Proactively preparing key to avoiding scams: Upstream  

| April 6, 2020

Australians lost more than half a billion dollars to scams in 2019.[1] Scams come in in various guises; some are via a phone call or text message while others arrive via email. These scams are designed to seem legitimate to avoid causing suspicion, and they can be highly convincing. Some even use other businesses’ names to lend their scam credibility.

As the sophistication of cybercriminals improve, so too do their methods of swindling businesses out of money. One such common scam targeting businesses is fake invoices. These attacks are not a new phenomenon, nor are they likely to go away anytime soon, which means businesses need to proactively prepare themselves to avoid, counter, or intercept these scams, according to Upstream.

Scott Crosby, CEO, Upstream, said as businesses increasingly move towards digital solutions, they also need to consider measures to protect the company from falling victim to invoice scams.

“Although strong security is essential, businesses also need to consider other management solutions to minimise the risk of staff paying false invoices or giving away company details to illicit organisations.”

In 2019, Australian businesses lost more than $10 million to false billing alone. In February of this year $805 966 has been reportedly paid to false bills, with email, by far, the most common way money was lost.[2]

Automated invoice management processes can help companies be better prepared to identify and handle a scam attempt. Automated accounts payable solutions cross-reference previous invoices in the database and flag any discrepancies, such as different bank account details, immediately. These instances are then flagged and brought to the attention of staff to manually review and approve the suspect invoice before it is paid.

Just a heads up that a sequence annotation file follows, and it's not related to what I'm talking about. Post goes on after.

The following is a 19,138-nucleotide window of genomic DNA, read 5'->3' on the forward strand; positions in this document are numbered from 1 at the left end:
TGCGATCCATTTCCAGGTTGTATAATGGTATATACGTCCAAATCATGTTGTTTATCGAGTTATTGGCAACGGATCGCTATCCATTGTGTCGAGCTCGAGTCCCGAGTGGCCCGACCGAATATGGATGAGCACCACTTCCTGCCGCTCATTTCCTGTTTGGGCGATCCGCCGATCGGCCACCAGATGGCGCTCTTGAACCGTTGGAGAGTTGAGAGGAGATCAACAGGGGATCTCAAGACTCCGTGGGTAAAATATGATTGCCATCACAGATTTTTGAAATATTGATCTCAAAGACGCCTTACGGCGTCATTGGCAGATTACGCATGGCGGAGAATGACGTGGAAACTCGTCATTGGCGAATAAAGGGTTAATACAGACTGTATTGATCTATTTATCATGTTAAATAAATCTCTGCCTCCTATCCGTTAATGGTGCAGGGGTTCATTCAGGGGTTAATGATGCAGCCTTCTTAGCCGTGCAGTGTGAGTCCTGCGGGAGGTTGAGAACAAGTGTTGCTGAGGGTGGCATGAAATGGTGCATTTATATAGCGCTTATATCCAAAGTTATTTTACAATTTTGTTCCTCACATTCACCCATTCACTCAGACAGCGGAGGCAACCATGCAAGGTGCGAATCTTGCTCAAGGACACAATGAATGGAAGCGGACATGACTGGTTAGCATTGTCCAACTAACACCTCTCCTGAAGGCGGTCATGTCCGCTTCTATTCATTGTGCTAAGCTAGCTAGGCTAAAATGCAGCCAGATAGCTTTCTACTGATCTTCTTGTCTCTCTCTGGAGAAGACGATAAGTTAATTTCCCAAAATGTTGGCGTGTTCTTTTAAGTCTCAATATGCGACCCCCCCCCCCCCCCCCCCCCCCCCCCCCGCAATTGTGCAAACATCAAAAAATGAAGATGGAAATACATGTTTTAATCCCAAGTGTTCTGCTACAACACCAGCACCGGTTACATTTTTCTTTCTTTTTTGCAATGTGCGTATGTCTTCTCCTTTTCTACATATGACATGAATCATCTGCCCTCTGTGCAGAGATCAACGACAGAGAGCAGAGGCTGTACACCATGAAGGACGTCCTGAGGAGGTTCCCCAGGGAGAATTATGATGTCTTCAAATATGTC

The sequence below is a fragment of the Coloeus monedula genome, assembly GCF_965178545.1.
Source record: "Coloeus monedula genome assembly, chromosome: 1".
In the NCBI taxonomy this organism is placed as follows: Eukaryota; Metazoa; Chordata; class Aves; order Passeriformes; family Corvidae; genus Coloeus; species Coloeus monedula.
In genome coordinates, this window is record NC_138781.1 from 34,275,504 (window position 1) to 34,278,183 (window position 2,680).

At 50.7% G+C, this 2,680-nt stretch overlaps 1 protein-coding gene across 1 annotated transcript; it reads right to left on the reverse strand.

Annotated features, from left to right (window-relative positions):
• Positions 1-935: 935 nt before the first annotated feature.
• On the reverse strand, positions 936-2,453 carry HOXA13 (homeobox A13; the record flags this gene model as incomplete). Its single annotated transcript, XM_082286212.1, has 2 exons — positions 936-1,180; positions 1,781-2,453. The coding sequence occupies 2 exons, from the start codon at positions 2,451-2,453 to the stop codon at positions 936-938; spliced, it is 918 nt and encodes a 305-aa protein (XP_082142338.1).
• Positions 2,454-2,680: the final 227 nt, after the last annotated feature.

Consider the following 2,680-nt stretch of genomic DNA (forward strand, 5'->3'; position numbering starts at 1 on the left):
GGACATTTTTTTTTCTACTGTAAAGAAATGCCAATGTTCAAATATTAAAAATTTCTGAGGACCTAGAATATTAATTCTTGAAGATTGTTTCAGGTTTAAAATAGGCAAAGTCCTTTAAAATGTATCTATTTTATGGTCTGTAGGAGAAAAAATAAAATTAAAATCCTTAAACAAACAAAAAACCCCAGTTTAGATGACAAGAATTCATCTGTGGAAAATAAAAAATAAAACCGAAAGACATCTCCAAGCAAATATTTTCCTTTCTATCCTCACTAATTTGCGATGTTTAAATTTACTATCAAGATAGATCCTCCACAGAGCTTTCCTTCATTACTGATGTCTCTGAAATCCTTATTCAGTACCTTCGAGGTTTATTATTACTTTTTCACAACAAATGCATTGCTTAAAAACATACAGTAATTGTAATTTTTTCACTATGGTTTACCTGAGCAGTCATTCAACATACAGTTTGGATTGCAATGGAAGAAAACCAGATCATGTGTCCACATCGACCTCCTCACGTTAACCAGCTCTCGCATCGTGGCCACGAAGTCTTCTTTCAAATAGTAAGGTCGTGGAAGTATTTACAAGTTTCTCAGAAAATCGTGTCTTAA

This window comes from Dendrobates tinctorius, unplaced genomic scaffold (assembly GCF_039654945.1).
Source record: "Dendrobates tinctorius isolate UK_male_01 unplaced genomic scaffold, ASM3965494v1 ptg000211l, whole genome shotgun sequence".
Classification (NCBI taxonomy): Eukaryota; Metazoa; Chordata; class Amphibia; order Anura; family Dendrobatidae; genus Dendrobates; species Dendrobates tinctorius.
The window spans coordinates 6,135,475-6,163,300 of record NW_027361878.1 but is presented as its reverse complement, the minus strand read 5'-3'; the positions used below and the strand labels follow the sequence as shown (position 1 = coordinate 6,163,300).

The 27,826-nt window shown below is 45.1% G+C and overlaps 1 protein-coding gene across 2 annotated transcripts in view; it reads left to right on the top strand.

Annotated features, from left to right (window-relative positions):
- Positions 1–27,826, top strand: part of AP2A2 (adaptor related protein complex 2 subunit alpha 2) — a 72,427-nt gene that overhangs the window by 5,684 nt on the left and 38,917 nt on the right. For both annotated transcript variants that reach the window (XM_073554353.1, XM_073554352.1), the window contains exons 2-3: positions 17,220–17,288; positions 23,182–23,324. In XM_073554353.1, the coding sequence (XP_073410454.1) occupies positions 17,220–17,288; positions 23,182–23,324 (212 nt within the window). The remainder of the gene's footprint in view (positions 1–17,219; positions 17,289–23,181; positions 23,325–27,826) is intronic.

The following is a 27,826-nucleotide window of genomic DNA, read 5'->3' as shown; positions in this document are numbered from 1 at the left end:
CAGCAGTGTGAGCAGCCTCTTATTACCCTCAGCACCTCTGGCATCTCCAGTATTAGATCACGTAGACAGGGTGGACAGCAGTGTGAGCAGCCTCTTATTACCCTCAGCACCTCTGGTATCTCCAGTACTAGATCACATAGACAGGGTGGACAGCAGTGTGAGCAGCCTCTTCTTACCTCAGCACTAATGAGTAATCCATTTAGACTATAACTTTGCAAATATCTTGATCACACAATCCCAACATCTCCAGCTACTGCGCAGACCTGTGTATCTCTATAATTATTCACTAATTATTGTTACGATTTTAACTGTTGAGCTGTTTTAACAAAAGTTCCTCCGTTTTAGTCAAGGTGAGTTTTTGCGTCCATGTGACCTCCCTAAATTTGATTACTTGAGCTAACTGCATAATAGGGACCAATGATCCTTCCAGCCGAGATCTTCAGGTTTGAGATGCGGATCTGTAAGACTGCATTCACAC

Upstream has identified three ways automated management solutions help protect businesses from falling victim to scams:

1. Detecting fake invoices

Distinguishing between a fake invoice and a real one can be difficult, with fake invoices almost exactly replicating an original. This makes it easy for busy administrative staff to overlook tell-tale signs of a fake; sometimes those signs can be extremely subtle. Automated invoice processing will pick up on even the smallest of red flags, like variations between website addresses or email addresses. Manual approval is then required to process payments where such discrepancies are identified, which minimises the risk of paying a fake invoice.

2. Detecting phishing attempts  

It’s common for criminals to impersonate a person or business that their target already has a relationship with. They send ‘new’ bank details and advise the business to pay all future invoices into that account.[3] The money is deposited into the scammers’ account while the business believes it has paid its invoices in full and the legitimate supplier hasn’t received any payment.

Without a proper solution in place, this may go on for months before being discovered and by that time the business may have already lost thousands. Furthermore, supplier relationships could be severely damaged by the perception that the business hasn’t paid for the goods or services it has received.

An automated accounts payable (AP) solution means that any changes or inconsistencies are brought to the attention of staff to double check these changes are correct. It’s also important for staff members to remain vigilant and question any alterations in previously-held details such as bank accounts.

3. Detecting fraudulent ‘offers’

Receiving and being charged for goods that the business did not order is also another common office supply scam. Sometimes this may occur as a ‘special’, or extra products or services that were not ordered. The same approach can be used for renewals.[4] Given this, it’s important for businesses to have on file the company these are with and any other relevant renewal information, such as website domain.

Automating these records means staff can quickly and easily confirm this information. An automated process can also alert staff of upcoming renewals and registrations, which means they won’t miss deadlines for legitimate invoices and can spot scams more easily.

Scott Crosby said, “As cybercrime continues to grow, it’s important that businesses are aware of the high likelihood that they’ll be targeted by scammers. Not having adequate protection measures in place puts companies at risk of becoming easy targets for scammers.

“Businesses that hesitate to adapt to digital and automated management solutions may find themselves the victim of scammers. For small businesses and medium businesses, losing any amount of money is unacceptable. Proactive preparation and awareness is an effective way for businesses to protect themselves from the growing scourge of scammers.”